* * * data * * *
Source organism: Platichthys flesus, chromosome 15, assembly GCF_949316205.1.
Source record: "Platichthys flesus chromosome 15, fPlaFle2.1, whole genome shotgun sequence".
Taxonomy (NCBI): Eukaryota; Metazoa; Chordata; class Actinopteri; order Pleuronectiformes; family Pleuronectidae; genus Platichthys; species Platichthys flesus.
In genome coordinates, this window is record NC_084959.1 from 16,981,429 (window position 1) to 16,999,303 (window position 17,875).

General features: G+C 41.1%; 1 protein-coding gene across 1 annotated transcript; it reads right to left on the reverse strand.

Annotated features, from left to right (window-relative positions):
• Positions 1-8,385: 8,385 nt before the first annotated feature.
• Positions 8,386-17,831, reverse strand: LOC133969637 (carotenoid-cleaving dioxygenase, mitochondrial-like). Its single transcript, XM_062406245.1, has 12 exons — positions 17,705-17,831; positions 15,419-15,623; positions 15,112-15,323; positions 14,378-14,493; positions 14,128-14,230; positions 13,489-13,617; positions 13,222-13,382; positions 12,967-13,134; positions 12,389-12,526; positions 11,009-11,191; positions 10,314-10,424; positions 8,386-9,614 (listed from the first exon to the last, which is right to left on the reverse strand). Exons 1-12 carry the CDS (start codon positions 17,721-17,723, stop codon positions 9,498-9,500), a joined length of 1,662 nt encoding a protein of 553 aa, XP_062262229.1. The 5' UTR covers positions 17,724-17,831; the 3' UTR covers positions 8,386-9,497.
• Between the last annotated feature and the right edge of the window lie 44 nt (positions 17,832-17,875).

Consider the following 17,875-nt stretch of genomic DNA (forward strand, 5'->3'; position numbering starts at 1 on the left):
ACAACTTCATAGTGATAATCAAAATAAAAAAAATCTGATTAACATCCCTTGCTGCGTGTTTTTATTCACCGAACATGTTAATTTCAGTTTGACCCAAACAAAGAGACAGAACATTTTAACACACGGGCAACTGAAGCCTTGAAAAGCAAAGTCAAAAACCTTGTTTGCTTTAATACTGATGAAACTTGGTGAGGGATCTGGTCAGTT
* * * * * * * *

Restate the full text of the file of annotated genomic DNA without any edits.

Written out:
Source organism: Platichthys flesus, chromosome 15, assembly GCF_949316205.1.
Source record: "Platichthys flesus chromosome 15, fPlaFle2.1, whole genome shotgun sequence".
Taxonomy (NCBI): Eukaryota; Metazoa; Chordata; class Actinopteri; order Pleuronectiformes; family Pleuronectidae; genus Platichthys; species Platichthys flesus.
In genome coordinates, this window is record NC_084959.1 from 16,981,429 (window position 1) to 16,999,303 (window position 17,875).

General features: G+C 41.1%; 1 protein-coding gene across 1 annotated transcript; it reads right to left on the reverse strand.

Annotated features, from left to right (window-relative positions):
• Positions 1-8,385: 8,385 nt before the first annotated feature.
• Positions 8,386-17,831, reverse strand: LOC133969637 (carotenoid-cleaving dioxygenase, mitochondrial-like). Its single transcript, XM_062406245.1, has 12 exons — positions 17,705-17,831; positions 15,419-15,623; positions 15,112-15,323; positions 14,378-14,493; positions 14,128-14,230; positions 13,489-13,617; positions 13,222-13,382; positions 12,967-13,134; positions 12,389-12,526; positions 11,009-11,191; positions 10,314-10,424; positions 8,386-9,614 (listed from the first exon to the last, which is right to left on the reverse strand). Exons 1-12 carry the CDS (start codon positions 17,721-17,723, stop codon positions 9,498-9,500), a joined length of 1,662 nt encoding a protein of 553 aa, XP_062262229.1. The 5' UTR covers positions 17,724-17,831; the 3' UTR covers positions 8,386-9,497.
• Between the last annotated feature and the right edge of the window lie 44 nt (positions 17,832-17,875).

Consider the following 17,875-nt stretch of genomic DNA (forward strand, 5'->3'; position numbering starts at 1 on the left):
ACAACTTCATAGTGATAATCAAAATAAAAAAAATCTGATTAACATCCCTTGCTGCGTGTTTTTATTCACCGAACATGTTAATTTCAGTTTGACCCAAACAAAGAGACAGAACATTTTAACACACGGGCAACTGAAGCCTTGAAAAGCAAAGTCAAAAACCTTGTTTGCTTTAATACTGATGAAACTTGGTGAGGGATCTGGTCAGTT